Emery County sites

Following recent bruising battles over the Bears Ears and Grand Staircase-Escalante National Monuments, located in regions just south of Emery County, it’s a little surprising that county leaders signed onto a proposal that will completely halt resource development in the impacted areas and lock up a third of the county’s land mass in highly restrictive designations. 

by Marjorie Haun

Emery County, an arid rural county in the heart of Utah’s high desert country, is under attack by an unlikely cabal of Republican politicians, tourism-obsessed local leaders, and progressive environmental groups. H.R.5727, the Emery County Public Land Management Act of 2018 was introduced into Congress by Utah Representative John Curtis (R), and will place 97 percent of existing wilderness study areas covering some 150,000 acres into permanent, restrictive wilderness designations. The bill will impact nearly a million acres of land in total, as well as several miles of the Green River, through the creation of new wilderness and conservation areas. The “Jurassic National Monument” will also be created as a new tourist attraction. Though many of the lands in question are already managed by the Bureau of Land Management (BLM) and SITLA (Utah State Institutional Trust Lands), the bill’s provisions with further limit public access and economic opportunities in Emery County.

Following recent bruising battles over the Bears Ears and Grand Staircase-Escalante National Monuments, located in regions just south of Emery County, it’s a little surprising that local leaders have signed onto a proposal that will completely halt resource development in the impacted areas and lock up a third of the county’s land mass in highly restrictive designations. According to the Emery County Progress:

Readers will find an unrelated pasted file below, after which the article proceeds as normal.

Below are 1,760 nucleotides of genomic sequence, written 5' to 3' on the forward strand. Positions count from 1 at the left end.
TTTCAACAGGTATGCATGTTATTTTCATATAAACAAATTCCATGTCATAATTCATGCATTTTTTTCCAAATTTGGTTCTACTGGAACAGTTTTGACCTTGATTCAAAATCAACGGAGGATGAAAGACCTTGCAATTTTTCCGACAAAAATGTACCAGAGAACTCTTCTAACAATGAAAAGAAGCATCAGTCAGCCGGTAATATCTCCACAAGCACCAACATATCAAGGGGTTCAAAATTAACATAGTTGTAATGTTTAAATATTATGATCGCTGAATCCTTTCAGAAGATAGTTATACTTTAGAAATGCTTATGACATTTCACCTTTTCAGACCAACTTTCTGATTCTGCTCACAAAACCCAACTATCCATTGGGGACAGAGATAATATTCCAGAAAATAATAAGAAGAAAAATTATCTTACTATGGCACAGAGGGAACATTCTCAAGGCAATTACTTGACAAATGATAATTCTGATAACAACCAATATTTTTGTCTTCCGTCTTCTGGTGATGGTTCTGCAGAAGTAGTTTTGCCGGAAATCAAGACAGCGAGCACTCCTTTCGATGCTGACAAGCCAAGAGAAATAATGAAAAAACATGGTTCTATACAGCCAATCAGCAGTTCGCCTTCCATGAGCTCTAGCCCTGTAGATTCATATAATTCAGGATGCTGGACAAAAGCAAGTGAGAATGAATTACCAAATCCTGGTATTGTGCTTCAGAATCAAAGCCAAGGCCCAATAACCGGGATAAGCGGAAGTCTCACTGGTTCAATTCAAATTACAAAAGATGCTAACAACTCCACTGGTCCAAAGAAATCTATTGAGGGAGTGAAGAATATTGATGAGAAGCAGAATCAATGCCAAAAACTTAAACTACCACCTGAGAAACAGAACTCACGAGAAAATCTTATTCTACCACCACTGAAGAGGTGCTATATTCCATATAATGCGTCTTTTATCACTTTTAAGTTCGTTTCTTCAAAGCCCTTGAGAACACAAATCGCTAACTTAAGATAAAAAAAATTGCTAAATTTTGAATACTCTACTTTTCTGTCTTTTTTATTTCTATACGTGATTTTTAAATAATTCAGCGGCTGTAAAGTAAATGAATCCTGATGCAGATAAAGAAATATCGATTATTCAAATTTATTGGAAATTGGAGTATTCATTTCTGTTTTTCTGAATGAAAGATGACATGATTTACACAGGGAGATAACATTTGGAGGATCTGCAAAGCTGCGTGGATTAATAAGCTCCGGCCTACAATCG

These conservation areas will have permanent protection from new roads, mining, drilling, and other forms of development. At the same time, traditional public access will be preserved through existing roads and trails, and existing grazing, hunting, hiking, rafting, climbing, and other outdoor activities will continue. 

Although the bill does not pass muster for some radical environmental organizations such as The Sierra Club and Southern Utah Wilderness Alliance (SUWA), which believe it doesn’t go far enough, other green groups, including The PEW Foundation, Backcountry Horsemen, The Conservation Alliance, The Outdoor Industry Association, and Trout Unlimited are in support of it.

Co-sponsored by Rep. Colleen Hanabusa (Hawaii), a hard-left Democrat, the bill is being touted by supporters as “bipartisan.” Some locals, however, feel that their needs have been sidelined so Curtis can gain the traction needed to push the proposal through Congress. The current version of the bill has been largely stripped of provisions that would protect locals from Bureau of Land Management (BLM) overreach. The BLM has a history of hostility towards local interests in Utah. Emery County included language in the 2017 version that pursued the concept of “regulatory security.” Since the BLM regulates activities on federal lands, including grazing, recreation, hunting, and resource development, locals worry that they will have little say in how lands impacted by the Curtis bill will be used. Unfortunately, it appears that locals in Emery County have not fought to restore those 2017 protections to the current version of the bill.

Some Emery County locals are alarmed by the bill Curtis has introduced. Tory Ward-Killian, a Huntington resident and owner of a local automotive business says in a letter to the editor in the Emery County Progress: